Non-alcoholic fatty liver disease (NAFLD) is one of the most common liver diseases and is highly prevalent in patients with metabolic disorders. Advanced liver fibrosis is the most significant predictor of disease progression, but may not be clinically obvious, and patients can progress to cirrhosis with hepatic decompensation requiring liver transplantation. As the incidence of NAFLD is increasing worldwide, it is essential to improve identification of patients at risk for progression to hepatic decompensation. The Iowa NAFLD Decompensation Risk score was developed and internally validated in a cohort of NAFLD patients without clinically obvious cirrhosis to help identify the probability of developing hepatic decompensation at 5, 10, and 12 years. The model had a 'c' statistic of 0.89 (0.86-0.92)1.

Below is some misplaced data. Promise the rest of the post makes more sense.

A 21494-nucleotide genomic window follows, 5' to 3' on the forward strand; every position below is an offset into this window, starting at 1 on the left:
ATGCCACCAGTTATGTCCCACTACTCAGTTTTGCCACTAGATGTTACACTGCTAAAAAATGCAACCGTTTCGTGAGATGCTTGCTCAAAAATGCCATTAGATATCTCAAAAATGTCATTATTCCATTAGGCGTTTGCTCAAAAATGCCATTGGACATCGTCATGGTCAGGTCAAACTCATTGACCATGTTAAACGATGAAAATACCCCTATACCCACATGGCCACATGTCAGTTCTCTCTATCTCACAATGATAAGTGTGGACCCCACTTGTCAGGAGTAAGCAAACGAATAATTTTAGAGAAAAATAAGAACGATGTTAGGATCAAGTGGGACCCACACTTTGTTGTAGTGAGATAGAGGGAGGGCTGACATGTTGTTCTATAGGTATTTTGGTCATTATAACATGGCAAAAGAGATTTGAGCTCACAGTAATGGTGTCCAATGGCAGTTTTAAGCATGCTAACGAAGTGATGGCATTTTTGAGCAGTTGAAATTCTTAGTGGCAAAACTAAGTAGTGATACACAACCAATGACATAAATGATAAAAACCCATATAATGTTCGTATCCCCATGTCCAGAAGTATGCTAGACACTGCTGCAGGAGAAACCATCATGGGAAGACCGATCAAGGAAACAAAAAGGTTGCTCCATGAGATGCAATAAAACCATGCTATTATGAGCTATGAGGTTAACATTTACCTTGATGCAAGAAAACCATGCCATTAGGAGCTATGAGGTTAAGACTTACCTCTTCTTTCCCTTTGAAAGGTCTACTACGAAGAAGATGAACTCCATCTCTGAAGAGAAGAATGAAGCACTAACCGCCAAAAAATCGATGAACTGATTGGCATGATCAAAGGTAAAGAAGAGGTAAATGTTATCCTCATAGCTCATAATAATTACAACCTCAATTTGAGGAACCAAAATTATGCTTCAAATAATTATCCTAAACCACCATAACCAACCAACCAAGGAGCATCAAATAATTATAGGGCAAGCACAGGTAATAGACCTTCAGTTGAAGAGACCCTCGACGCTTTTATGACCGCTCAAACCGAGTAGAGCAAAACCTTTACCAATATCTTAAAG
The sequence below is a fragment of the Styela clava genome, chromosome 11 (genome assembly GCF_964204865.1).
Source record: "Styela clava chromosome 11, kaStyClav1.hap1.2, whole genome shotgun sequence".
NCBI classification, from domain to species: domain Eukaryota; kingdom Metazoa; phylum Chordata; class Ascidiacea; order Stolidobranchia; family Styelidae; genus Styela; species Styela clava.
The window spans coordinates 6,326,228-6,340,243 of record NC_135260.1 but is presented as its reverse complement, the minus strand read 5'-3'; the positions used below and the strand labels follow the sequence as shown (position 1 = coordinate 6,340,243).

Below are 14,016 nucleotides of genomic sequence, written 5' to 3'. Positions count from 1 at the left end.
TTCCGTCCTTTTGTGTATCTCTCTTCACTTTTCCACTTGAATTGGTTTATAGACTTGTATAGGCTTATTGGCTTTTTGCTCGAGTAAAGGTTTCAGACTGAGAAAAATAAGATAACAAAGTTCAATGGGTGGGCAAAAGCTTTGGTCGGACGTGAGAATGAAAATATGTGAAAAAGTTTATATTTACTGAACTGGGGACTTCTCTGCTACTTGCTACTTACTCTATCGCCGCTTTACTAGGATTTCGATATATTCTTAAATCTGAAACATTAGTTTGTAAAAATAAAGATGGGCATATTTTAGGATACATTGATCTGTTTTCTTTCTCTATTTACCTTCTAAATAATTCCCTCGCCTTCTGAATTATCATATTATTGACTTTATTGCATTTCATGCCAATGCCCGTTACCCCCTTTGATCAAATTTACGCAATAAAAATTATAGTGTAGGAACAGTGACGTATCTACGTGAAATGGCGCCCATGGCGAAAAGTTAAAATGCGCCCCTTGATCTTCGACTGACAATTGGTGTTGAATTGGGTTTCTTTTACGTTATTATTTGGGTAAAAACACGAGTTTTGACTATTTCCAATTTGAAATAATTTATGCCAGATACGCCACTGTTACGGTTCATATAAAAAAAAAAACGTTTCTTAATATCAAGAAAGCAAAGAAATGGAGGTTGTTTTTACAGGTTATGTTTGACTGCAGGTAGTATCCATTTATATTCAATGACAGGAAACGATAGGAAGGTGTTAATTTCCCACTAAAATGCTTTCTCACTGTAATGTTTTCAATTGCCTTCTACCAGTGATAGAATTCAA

Age × 0.06335 + presence of diabetes (yes = 1, no = 0) × 0.92221 − platelet count × 0.01522
Predicted probability S(t,P) = S0(t)(Hazard ratio (P)) where S0(t) is the baseline survival.
Baseline survival at 5 years 0.984, at 10 years 0.953, and 12 years 0.944
Ahmed HS, Pedersen N, Jayanna MB, Ten Eyck P, Sanchez A, Murali AR. Predictive Factors and Time to Development of Hepatic Decompensation in Patients with Non-alcoholic Fatty Liver Disease. J Gen Intern Med. 2020 Mar 10. doi: 10.1007/s11606-020-05725-1. [Epub ahead of print]